Canada’s economy suffered its worst contraction on record in the second quarter, official data is set to show on Friday, but the country appears to have rebounded strongly since the height of the pandemic.

Economists anticipate gross domestic product shrank by nearly 40 per cent on an annualized basis as businesses and companies cut spending sharply amid virus-related shutdowns. That adds to the 8.2 per cent contraction in the first quarter, which was also a record.

It adds up to a bigger first-half hit than in the U.S., though Canada is expected to see a stronger recovery, having avoided a new wave of cases similar to the one that continues to hamper the expansion south of the border. Monthly data, also to be released on Friday, will probably show Canada has already recouped more of its lost output than the U.S. has.

“The economic recovery has been a little quicker to occur than expected,” said Nathan Janzen, senior economist at Royal Bank of Canada.

The unprecedented contraction reflects stricter containment measures imposed on businesses between March and May to curb the pandemic, along with a steep drop in oil prices that represented a double hit for the energy producing nation.

But oil prices have recovered, Canada’s housing market is booming again amid historically low interest rates, and the federal government has pledged to keep the fiscal taps open into the recovery period -- keeping disposable income elevated and consumers spending despite record high jobless numbers. Retail sales, for example, have already recovered to pre-pandemic levels.

Economists anticipate gross domestic product probably jumped 5.6% in June, after a 4.5% gain in May -- both record monthly expansions after historic declines in March and April. Statistics Canada is also expected to release a preliminary estimate for July that will show an economy that has made up well over half of the pandemic losses.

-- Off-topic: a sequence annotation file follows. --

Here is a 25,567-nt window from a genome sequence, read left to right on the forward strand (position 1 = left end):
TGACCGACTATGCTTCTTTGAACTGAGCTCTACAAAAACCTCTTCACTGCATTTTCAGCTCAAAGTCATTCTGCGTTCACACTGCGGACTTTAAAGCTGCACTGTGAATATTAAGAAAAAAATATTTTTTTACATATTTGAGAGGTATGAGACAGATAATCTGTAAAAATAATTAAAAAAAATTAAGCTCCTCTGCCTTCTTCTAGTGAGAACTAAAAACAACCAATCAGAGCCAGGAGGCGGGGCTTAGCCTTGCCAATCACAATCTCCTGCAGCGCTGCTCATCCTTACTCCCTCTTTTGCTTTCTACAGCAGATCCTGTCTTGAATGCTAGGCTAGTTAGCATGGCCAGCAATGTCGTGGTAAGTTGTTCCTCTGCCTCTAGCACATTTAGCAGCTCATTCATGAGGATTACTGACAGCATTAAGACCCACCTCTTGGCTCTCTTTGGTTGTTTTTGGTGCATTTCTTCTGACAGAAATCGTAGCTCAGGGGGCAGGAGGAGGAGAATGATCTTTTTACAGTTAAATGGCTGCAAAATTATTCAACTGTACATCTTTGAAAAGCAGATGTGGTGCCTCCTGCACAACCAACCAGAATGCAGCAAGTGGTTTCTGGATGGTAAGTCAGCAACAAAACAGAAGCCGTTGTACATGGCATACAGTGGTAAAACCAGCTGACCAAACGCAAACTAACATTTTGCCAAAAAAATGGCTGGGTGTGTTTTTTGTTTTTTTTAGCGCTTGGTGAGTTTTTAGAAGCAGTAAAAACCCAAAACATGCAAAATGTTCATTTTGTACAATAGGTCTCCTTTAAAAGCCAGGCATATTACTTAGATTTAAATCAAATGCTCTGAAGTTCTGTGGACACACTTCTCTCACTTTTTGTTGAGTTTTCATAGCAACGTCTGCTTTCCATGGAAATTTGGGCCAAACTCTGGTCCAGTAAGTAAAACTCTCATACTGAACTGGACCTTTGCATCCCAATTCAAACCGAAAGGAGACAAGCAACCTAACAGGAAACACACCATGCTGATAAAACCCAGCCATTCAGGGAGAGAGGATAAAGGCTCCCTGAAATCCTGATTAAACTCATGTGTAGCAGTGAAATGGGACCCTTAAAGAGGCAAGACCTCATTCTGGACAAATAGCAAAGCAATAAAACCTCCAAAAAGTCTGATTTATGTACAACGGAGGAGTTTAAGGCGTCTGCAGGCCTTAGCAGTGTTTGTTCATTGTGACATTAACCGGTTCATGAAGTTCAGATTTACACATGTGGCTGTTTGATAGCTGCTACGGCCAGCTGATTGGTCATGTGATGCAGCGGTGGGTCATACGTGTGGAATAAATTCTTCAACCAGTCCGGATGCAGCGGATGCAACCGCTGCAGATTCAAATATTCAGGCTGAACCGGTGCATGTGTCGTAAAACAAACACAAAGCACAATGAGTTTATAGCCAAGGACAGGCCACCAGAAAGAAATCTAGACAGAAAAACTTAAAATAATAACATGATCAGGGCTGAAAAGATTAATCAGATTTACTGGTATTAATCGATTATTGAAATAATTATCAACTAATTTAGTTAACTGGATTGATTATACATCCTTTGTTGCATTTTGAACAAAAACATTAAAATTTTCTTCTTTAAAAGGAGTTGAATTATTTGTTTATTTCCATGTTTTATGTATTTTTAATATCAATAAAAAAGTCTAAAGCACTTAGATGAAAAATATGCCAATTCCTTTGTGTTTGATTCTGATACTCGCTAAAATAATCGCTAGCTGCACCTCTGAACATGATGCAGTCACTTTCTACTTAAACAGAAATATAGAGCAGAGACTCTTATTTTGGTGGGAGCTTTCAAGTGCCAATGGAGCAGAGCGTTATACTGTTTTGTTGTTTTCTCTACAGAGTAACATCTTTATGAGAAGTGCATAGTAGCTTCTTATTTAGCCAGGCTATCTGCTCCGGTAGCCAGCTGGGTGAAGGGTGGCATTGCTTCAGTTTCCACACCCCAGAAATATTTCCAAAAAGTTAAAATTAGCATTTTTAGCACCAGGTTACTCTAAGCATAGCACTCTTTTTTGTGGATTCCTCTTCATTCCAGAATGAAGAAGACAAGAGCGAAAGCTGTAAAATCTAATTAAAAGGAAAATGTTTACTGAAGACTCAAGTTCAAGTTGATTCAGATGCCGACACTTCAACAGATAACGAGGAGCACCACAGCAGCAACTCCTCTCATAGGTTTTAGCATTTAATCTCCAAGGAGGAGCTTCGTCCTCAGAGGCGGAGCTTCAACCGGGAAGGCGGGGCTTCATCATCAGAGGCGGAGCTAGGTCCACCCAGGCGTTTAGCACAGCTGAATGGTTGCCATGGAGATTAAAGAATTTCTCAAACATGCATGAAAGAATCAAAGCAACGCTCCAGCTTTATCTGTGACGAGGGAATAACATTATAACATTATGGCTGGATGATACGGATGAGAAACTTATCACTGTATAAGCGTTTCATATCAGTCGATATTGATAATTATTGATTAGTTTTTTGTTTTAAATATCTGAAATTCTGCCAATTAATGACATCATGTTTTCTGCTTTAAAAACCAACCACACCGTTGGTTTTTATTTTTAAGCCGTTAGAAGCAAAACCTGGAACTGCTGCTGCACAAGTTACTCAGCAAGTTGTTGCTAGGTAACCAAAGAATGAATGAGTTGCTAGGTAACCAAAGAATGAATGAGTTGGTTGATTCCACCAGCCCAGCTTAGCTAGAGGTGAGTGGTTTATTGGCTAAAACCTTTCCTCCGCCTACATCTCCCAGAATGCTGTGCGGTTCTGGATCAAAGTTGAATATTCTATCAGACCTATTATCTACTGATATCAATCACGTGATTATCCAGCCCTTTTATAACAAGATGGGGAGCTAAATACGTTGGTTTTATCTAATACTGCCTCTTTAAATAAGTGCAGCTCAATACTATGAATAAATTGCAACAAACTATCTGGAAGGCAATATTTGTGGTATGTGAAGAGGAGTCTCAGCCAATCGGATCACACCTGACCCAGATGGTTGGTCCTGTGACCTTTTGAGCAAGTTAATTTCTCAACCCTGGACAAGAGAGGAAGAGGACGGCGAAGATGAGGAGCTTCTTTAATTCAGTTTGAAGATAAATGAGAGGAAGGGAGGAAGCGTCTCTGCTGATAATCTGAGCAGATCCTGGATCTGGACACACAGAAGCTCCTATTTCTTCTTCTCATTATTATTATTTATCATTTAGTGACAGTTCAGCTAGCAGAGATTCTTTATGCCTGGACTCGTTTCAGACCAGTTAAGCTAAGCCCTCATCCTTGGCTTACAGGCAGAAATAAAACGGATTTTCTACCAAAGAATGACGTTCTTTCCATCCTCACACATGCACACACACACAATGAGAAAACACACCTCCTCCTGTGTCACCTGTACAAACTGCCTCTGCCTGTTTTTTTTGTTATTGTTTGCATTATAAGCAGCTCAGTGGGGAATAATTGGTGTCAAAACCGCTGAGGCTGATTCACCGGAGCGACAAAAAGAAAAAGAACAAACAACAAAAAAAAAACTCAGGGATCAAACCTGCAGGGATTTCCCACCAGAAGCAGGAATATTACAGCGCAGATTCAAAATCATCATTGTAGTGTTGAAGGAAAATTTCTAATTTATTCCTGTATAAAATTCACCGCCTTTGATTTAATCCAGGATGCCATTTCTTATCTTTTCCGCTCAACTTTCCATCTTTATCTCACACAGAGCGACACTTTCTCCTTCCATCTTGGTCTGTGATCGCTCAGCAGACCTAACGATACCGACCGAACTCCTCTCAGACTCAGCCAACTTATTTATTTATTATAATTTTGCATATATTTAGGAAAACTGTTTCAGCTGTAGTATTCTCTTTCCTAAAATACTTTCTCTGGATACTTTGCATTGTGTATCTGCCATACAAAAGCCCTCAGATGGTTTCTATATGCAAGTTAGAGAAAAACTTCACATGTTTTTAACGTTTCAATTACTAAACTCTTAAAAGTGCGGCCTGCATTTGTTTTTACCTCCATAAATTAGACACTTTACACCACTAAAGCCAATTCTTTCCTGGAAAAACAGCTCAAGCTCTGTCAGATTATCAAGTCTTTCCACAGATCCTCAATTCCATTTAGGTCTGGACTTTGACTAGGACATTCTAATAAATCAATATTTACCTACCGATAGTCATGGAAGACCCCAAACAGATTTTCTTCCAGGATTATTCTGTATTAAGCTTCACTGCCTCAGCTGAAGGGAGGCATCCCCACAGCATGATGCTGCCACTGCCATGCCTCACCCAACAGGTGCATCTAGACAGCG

U.S. GDP shrank by nearly a third last quarter on an annualized basis. The European Union’s economy contracted by 39 per cent and the U.K.’s by almost 60 per cent, also on an annualized basis.

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Fewer Cases

Unlike the U.S., Canada has been able to keep its COVID-19 cases relatively low and hasn’t had to backtrack any reopening plans. Daily new cases have been averaging around 400 in Canada in recent weeks, compared to near 2,000 at the height of the pandemic.

Still, Canada’s economy isn’t expected to fully make up the pandemic losses until 2022 in what’s anticipated to be a long and uneven recovery. The economy is projected to contract by 6.5% for all of this year, before a rebound of 4.8 per cent in 2021, according to the latest survey of economists. That would leave real economic activity next year still about two per cent below 2019 levels.

Canada has also had much larger job losses than other major advanced economies -- a hindrance to a full rebound in consumption, particularly once the initial bounce back in spending peters out. The federal government anticipates that 4.5 million people affected by the pandemic will continue receiving government support in coming months to compensate for lost work. High-frequency data is already showing a slowdown.

The resurgence of cases in the U.S. could also weigh on Canada’s recovery by slowing any rebound in exports -- which probably recorded a historic drop in the second quarter. Economists anticipate an almost 60 per cent annualized decline in the sale of goods and services abroad in the period. The country sends about three-quarters of its exports to the U.S.